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It is heart-warming that, in these “worst of times," playwrights like Carey Crim are working quietly to give us a look at new beginnings with humor and tenderness and hope.
In the end, Philip Roth produced the greatest body of work in the 20th century since William Faulkner and Saul Bellow and I.B. Singer.
Schutt's is an example of the kind of fiction that is being taken seriously in too many quarters in this new century, but that is not nearly good enough.
The Lyric Stage production of Anna Christie does right by Eugene O'Neill's brilliance.
There is much to love in this Lyric Stage Company production and I recommend it highly.
For the hundredth birthday of Charlotte Salomon, who is emerging as one of the 20th century’s great artists, two fabulous volumes dedicated to her work.
This superb volume is much more than a group of essays; it is a tale with a trajectory fashioned by a writer who is determined to be achingly honest.
Spiro Veloudos and his talented cast has given us an evening in the theater when all that makes us human comes to the fore.
The biography offers a fascinating look at Frances Coke Villiers’s unique tale of rebellion, examining the plight of one memorable woman during a tumultuous time.
Helen Dunmore's astounding final novel is a fascinating take on a family of radicals living in Bristol, England during the French Revolution.
This book captures — beautifully — poet John Ashbery’s youth and dreams and struggles.
It is my sad duty to report that an evening which looked so promising was hardly a worthy homage to an important musical figure of the 20th century.
Focusing on these indomitable and sometimes troubling women, Fought has written an engaging book that is compelling, sometimes even fierce.
George Prochnik's biography of Gershom Scholem is flawed, but well worth reading, especially for those struggling with their Jewish and Israeli identities.
These well-crafted stories are not for the faint-hearted.
May this superb biography, The Invention of Angela Carter, spark more interest in this amazing writer, especially in the United States.
This is the work of an extremely talented writer whose prose is spare and exact and has an authenticity that marks him as the real thing.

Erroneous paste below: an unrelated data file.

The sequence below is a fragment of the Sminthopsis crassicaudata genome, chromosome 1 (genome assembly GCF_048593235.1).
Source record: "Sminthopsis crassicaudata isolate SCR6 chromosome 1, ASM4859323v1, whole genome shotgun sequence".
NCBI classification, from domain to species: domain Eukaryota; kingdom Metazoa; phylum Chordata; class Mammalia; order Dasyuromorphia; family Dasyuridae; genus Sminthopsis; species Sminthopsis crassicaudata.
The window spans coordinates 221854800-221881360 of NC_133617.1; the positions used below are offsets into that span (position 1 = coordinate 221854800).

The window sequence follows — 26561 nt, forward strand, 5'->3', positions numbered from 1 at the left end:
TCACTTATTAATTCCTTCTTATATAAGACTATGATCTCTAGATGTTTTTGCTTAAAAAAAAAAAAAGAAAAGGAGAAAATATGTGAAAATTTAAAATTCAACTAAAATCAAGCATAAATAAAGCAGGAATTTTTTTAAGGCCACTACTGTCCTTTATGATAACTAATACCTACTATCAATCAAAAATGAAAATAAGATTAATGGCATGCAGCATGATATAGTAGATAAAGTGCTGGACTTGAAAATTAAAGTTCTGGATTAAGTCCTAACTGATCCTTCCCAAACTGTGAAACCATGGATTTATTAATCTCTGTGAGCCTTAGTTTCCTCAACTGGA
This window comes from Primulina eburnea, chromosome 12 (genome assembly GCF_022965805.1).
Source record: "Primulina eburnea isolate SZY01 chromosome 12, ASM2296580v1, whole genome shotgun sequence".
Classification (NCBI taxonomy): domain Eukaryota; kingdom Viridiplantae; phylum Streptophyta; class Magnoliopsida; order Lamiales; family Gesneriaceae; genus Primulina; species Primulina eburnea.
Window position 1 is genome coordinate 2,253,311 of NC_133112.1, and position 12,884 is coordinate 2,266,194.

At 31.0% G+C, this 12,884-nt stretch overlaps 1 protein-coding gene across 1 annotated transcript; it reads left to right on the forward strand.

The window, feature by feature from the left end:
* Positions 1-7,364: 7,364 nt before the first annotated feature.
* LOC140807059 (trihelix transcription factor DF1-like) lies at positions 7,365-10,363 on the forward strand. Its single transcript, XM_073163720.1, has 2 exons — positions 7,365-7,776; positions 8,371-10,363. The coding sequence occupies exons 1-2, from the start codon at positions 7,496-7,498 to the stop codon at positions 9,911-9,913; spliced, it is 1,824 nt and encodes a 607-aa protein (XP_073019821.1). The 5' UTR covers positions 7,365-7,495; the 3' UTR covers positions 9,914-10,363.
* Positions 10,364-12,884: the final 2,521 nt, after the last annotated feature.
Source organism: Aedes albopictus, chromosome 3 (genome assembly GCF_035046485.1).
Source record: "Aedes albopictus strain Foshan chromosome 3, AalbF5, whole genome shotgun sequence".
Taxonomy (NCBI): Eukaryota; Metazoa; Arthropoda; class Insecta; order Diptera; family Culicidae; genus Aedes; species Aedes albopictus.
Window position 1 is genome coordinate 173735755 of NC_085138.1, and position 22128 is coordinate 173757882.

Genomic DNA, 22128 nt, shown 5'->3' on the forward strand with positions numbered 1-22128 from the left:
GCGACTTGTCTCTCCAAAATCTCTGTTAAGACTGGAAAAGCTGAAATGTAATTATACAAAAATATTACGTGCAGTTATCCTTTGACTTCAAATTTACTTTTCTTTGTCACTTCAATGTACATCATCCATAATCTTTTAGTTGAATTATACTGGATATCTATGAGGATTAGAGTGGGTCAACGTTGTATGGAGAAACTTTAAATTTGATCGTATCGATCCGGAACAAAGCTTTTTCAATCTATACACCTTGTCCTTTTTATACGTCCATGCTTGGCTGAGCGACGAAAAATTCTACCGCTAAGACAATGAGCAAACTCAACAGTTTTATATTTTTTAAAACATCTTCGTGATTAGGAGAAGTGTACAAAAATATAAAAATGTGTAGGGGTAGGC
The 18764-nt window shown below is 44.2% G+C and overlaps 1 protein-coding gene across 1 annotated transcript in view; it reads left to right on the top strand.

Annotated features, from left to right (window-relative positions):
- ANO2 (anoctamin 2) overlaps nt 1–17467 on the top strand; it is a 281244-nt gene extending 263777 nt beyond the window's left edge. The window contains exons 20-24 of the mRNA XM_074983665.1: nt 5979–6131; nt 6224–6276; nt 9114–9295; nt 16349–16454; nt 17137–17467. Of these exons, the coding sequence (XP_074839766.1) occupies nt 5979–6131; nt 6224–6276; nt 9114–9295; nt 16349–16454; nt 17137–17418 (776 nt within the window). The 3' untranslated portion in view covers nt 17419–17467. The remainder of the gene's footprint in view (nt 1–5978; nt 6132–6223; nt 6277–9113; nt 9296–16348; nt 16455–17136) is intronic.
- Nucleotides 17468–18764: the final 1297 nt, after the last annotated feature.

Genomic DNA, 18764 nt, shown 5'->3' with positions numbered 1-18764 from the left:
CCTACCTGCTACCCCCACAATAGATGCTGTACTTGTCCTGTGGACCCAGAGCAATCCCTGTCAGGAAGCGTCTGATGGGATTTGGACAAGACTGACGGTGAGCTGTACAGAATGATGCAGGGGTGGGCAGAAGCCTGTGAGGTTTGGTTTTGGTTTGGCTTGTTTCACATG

Reading William Trevor will enrich you in ways you cannot imagine.
Two books -- one nonfiction, the other fiction -- that deal with Jewish history.
A splendid, absorbing read in which you feel as if you’ve been dropped onto the set of a Mozart opera.
Frances Wilson's biography of Thomas De Quincey is superb, written with enormous empathy and insight.
This is a book about “survivor’s guilt,” and also about the terrible loneliness that comes of losing so many whom you love.
If any of you are harboring a budding young musician either at home or school or in the extended family, investigate the possibility of he or she attending BUTI.
Kent Haruf's novels remind us that even in the hardest lives, there is joy, often delicate and evanescent, but joy, nevertheless.
This canny writer is concerned with the kind of complicated family relationships that engaged his Jewish literary forebears.
You may have read similar earlier works, but Dominic Smith’s novel is in a class of its own.
There are resemblances to Virginia Woolf not only in the terrific prose but also in Helen Dunmore’s awareness that much of family life lies in what is not said as much as in what is said.
Perhaps in the future Michelle Hoover will let her very real talent take her into the unknown, where narrative and myth merge.
Iris Murdoch proves a wonderful companion: funny, honest, insightful, and courageous.
I urge anyone interested in the voice and or just terrific music to try to attend one of Mirror Visions' concerts.
This novel about Thomas Hardy becomes not only the story of an odd triangle, but also a meditation on the nature of art.